(Most of this post written by FIONA Illingworth, whilst enjoying her well deserved holiday with me here in Norway)

We spent a peaceful night, along with a number of other miscreants in a range if mobile homes, camper vans and tents in a place where it says “no camping”. There are Germans, French, Spanish and Italians here. The large group of French young people played volleyball on the beach. We thought they might be rowdy later on but not a bit of it.

The weather looks good this morning but it is due to rain later. So our plan is to have breakfast and then set out for Myrland.

2.50 pm
Bitty day stopping at lots of places. Watching surfers at Unstad. Called into Unstad Arctic Surf for coffee and very expensive cinnamon bun in the cafe. Very nice place. Gorgeous buns! £21! Their tag line is “The world’s best cinnamon buns!” I think they’re right 😁

Definitely the world’s best cinnamon bun!

On the way back southward we called in to a beach we missed near Flakstad. Just stopped to take mist over the mountains and some cormorants. Hoping they would spread their wings but no joy.

The beach at Flakstad is right next door to a carpark and loo we’ve used before. The waves here are pretty good … hard to believe that surfers would find the cold bearable but they seem to think it is worth it.

6.25 pm
We have driven down a small road to Nesland, which feels like it is at the end of the world. We were hoping to camp her overnights get but the place we are parked up (and where we had had dinner) is not the best. We are on a slight slope and even with the wedges under the rear tyres we are still sloping downward. It is a shame but I do agree that it is a bit precarious and we don’t have any kind of view. So it looks like we will move once we have had our coffee and a John has downloaded his photos.

After coffee we moved to a fantastic spot just down the road and having got the van all set up we were treated to the most gorgeous evening sky lighting up the fjord. We were perched on top of a cliff and the view was just tremendous.

What a place to spend the night and what a glorious evening sky we had.

We have driven around much of the Lofotens in the past 4 days. Given the weather, we have probably not spent as much time in some places as we might have. We are wondering if it might make sense to explore somewhere different in my last week. I would be up for that but the big question is where? I have no idea about where we should be going. John thought we would take much longer to drive down to the bottom of the islands; he hasn’t got a plan B in his back pocket. So we are looking at an empty canvas. The danger is that we will waste this time and neither of us want that. So it’s not an easy choice!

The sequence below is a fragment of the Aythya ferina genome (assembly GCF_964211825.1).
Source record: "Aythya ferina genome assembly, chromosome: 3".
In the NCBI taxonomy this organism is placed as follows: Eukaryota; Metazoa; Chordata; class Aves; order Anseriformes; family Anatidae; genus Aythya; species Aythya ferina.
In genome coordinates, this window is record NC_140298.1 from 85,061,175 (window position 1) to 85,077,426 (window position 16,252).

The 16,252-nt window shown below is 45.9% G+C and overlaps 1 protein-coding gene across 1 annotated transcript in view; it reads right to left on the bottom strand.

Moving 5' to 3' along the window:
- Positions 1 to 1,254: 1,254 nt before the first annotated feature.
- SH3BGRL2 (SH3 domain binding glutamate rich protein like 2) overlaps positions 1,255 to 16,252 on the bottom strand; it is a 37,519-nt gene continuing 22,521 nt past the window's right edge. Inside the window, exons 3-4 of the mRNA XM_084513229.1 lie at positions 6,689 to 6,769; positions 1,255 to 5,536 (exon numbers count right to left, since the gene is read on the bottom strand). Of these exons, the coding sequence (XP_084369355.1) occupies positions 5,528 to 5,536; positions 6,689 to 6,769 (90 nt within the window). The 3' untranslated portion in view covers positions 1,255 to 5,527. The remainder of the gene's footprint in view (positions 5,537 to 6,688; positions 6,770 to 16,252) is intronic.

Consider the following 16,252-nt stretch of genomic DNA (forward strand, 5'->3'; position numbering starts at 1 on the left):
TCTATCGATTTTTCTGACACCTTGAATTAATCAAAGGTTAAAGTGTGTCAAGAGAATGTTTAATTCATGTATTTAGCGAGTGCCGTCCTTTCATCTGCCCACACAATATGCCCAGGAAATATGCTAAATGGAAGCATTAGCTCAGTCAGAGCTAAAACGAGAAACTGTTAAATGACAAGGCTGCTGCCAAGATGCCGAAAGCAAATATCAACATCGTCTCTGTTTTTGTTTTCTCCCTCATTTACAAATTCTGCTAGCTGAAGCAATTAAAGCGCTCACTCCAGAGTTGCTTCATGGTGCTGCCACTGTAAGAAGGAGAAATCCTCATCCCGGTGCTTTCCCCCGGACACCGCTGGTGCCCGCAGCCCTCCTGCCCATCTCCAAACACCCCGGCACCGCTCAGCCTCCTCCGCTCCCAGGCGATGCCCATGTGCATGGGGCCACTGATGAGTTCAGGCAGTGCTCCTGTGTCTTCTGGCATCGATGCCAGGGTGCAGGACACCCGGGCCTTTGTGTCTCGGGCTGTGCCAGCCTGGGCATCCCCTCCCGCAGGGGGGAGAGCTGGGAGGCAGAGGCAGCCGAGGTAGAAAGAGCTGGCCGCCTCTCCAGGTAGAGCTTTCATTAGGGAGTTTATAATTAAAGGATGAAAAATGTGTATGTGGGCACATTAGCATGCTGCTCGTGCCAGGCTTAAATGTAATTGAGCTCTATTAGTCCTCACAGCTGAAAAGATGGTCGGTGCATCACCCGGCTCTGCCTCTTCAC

Haukelandstranda

Monday 9 September 2019

(Most of this post written by FIONA Illingworth, whilst enjoying her well deserved holiday with me here in Norway)

We’ve had a good overnight stay in a campsite called Brustranda near Valberg. It was quite windy last night so having gone to bed we got up again and put the roof down. We were both lying there waiting for the next slap of canvas.

11.30 am
Just stopped at a viewpoint on the 815 – stunning location and looking across the water to mountains. Beautiful. The sun is shining again today and all the red berries look fab, lots of autumn colours in the ferns and bracken. We just spent a very pleasant hour taking photographs and drone footage. Perfect!

2.30 pm

We’ve had some fun on a long stretch of beach on the road to Utakleiv, which was gorgeous. I did some yoga in front of the lapping sea whilst John filmed it with the drone. Took a while to find my balance and it wasn’t perfect by any stretch. But it felt so exhilarating. How amazing to sit in front of the waves just trying to be in the moment.

Cinnamon buns by the sea!

5.45 pm
It has been a glorious afternoon. We have driven to the end of the road, through a short tunnel to Utakleiv. They are charging 250NOK to camp on the other side so we have come back through the tunnel and are now parked in front of a wonderful white sandy beach called Hauklandstranda (stranda = beach). It is a popular spot with picnic tables and some loos. There are families here with young children. The notice board says No Camping but it looks like a few, like us, are going to chance it. Who’s going to check in a Monday night? It is not clear, to be honest , if the sign even applies out of season. It doesn’t say otherwise, so I am sssuming it does. We are hoping for a good sunset over the water. With the light shining on the coastal mountains. It is idyllic. We had a 6km walk round the peninsula to the other side. Half way along there is a small opening in the rock and someone has built a beautiful table and chairs there, together with a BBQ! Amazing!

BBQ under a rock and free for anyone to use – brilliant!

I suspect today may be the last of the sunny days but let’s hope the forecast changes!

It was magical to walk along, feel the sun on your face and hear the water crashing against the rocks. Invigorating and relaxing at the same time. We almost made it to the other side but headed back after approx 3km.

It’s raining……again!

Sunday 25 August 2019

The rain continues to pour down so I drove from Ersfjord a couple of kms and parked up in a quiet spot by a small pier where a couple of locals were fishing.

Ersfjord in the rain

I stayed there most of the day and did some writing and picture editing.

I returned to Ersfjord for the night.

Ersfjord bay
At least it has a good loo!!
….and a very impressive backdrop.